• Cancel out negative thoughts. It may feel awkward at first. You may need to “fake it till you make it.” Any negative thought that comes up, say the opposite back.
    • “What if it doesn’t work out?” What if it does?
    • “____ is unhealthy.” ____ is a treat.

When you start to think of healthy habits as self-care, it makes them less daunting. Feels less like chores. It’s easier to change our behavior when we are happy! Now that we’re aware that our goals will take some time, let’s change our behavior. A behavior occurs when Motivation, Ability, and Prompt converge at the same time! Motivation refers to how much we want to reach our goals and prompts refers to “setting the stage” to complete the desired behavior. We need to make sure that we can easily access the tools needed to complete the behavior, are physically capable of completing it, and want to complete it. If someone has a goal of working out, but the nearest gym is 30 miles away from home, this person may consider getting some home equipment. Going to the gym in this case will lack ability and prompt. If the same person works in close proximity to this gym that’s 30 miles from home, they may consider going to the gym before or after work. In this scenario, going to the gym will have all three requirements to go through with a behavior. The ability to go to the gym comes from being close by. The prompt is the fact that this person already has a daily habit of going to work. This is a very basic example, I recommend reading “Tiny Habits” by Bj Fogg. He is great at breaking down this process.

Did you enjoy this snack-sized chat? Would you like to see more in the future? Let me know if you want to know more about psychology!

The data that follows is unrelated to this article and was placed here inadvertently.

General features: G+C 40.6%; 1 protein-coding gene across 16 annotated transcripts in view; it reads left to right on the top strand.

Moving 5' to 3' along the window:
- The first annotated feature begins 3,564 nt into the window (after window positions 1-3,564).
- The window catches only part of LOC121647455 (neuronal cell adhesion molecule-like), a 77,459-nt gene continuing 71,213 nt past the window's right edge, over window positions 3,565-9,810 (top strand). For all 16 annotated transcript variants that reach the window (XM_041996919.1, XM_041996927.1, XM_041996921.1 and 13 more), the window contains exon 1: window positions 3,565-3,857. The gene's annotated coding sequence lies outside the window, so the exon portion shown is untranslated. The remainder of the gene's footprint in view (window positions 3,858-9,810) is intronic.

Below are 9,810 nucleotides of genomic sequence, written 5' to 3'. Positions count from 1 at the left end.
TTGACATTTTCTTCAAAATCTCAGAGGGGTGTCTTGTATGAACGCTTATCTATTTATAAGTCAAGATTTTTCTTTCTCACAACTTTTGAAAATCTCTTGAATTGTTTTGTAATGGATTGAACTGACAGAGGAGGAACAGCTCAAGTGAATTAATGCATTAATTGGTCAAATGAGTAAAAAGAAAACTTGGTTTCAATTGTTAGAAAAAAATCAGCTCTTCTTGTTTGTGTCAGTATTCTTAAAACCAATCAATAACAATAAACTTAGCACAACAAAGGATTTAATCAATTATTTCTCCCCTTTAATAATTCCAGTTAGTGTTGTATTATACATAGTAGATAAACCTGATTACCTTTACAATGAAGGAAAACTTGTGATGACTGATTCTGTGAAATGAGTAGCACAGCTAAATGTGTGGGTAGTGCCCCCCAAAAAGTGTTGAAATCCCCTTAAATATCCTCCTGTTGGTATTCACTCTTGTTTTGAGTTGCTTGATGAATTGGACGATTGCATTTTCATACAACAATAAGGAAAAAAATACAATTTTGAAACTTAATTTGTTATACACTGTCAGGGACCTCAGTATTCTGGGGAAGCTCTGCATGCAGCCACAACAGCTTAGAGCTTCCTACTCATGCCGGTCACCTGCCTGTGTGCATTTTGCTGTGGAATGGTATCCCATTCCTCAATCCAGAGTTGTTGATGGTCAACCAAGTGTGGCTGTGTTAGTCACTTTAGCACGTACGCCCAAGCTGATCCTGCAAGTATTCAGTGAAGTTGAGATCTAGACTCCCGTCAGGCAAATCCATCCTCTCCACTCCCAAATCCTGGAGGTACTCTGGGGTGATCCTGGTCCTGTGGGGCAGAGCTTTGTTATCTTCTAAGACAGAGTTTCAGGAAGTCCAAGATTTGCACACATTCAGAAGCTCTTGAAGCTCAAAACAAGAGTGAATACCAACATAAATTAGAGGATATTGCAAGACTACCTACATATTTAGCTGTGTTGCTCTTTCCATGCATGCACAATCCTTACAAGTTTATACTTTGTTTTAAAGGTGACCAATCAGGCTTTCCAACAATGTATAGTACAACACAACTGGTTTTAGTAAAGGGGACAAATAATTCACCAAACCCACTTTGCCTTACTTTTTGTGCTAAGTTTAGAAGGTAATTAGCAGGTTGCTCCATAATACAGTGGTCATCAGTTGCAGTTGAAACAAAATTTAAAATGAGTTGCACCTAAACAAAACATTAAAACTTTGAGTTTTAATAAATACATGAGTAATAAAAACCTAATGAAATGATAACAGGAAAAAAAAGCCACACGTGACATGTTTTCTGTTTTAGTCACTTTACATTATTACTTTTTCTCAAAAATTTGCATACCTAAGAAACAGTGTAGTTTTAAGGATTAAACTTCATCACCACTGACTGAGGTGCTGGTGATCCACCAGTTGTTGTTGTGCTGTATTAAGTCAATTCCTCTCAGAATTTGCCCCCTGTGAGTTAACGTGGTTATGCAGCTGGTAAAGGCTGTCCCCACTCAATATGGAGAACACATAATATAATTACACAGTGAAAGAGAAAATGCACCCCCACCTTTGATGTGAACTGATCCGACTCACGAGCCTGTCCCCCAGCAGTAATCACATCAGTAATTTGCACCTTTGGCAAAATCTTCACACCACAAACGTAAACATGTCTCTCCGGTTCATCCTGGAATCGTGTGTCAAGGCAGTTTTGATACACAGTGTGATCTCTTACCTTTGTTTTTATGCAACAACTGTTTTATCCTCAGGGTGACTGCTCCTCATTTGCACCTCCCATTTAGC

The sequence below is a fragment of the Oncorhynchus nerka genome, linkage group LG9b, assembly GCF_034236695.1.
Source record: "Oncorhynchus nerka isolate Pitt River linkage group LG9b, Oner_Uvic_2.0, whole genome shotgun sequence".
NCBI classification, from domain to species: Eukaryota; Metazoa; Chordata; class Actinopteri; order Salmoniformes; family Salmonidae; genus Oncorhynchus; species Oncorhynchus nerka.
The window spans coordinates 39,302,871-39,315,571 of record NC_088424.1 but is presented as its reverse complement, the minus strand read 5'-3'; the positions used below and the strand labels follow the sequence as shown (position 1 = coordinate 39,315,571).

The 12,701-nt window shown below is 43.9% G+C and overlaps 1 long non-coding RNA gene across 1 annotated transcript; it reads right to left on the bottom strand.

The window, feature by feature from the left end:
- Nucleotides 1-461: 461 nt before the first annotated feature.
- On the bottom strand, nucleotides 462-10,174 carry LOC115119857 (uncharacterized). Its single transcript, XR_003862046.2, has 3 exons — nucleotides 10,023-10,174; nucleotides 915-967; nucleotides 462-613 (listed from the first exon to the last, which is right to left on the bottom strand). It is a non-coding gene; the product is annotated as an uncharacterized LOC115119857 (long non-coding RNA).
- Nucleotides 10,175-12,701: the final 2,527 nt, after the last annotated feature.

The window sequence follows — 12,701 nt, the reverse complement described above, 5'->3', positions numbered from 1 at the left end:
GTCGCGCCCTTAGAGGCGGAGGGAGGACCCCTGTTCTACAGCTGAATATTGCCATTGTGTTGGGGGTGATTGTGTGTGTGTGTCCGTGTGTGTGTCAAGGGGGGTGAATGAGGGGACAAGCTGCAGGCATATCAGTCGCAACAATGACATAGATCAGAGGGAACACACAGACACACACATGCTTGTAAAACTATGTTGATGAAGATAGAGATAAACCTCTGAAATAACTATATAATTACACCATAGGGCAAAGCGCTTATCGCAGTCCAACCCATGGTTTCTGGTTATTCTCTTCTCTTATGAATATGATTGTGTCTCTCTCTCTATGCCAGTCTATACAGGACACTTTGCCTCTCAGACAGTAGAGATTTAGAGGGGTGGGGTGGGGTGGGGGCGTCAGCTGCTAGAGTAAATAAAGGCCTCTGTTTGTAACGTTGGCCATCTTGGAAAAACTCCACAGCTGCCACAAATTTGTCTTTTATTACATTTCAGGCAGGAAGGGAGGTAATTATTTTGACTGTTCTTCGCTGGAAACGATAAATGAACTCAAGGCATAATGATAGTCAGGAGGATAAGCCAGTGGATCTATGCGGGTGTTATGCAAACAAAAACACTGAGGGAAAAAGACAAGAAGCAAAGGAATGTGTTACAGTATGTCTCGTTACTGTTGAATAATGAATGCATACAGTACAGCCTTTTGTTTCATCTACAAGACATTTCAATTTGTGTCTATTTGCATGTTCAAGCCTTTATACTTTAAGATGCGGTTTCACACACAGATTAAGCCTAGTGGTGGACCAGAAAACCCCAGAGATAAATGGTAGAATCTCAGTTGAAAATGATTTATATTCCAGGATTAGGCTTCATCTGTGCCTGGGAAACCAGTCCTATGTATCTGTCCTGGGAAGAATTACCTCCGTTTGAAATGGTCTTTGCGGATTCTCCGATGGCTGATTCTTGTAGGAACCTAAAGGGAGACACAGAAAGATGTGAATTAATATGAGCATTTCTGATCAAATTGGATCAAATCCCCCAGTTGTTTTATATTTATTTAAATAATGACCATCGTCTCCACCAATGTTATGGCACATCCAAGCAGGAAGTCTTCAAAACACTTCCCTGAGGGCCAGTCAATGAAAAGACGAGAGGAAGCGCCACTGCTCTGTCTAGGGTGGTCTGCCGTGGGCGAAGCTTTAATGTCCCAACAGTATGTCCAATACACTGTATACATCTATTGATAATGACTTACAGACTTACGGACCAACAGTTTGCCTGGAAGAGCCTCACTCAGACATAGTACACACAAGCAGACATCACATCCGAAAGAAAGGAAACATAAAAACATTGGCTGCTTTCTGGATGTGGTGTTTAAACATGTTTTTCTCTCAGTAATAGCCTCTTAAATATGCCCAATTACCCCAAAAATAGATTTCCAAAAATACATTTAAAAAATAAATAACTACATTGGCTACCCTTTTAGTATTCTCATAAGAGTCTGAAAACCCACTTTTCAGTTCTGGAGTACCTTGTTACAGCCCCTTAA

6.5 Things I Wish I Knew About the Gym!

Do you struggle with gym anxiety or not sure what to do when you’re there? I used to be terrified of going to the gym. I knew nothing about equipment or how to structure workouts (which I’m still new to). I was worried about what the gym rats would think about a fresh, clueless member, especially during the new year. I hired a personal trainer in December so I could learn all of these things and not be so lost. I wanted to be ready to be released into the wild by the time my contract was over. Here are some things I have learned so far about the gym. These are things I wish I knew years ago, I may have walked into a gym much sooner.

Photo by Ivan Samkov on Pexels.com
  • Are people watching me? What will they think? In my experience, people will see and acknowledge you, but no one is staring at you. They don’t care, they just want to work out and go home. People at the gym typically mind their own business, and are sometimes willing to help when asked. There may be communication in situations where you and someone else need the same piece of equipment, just be polite like you would in any other situation; they will be polite back.
  • Weight machines are your friend. I used to be intimidated by the weight machines. I had no idea how to use them, and what if I had bad form while using them? I was told by a personal trainer to not worry about form, because a machine is supposed to assist you with proper form (as long as the settings are proportionate for your height).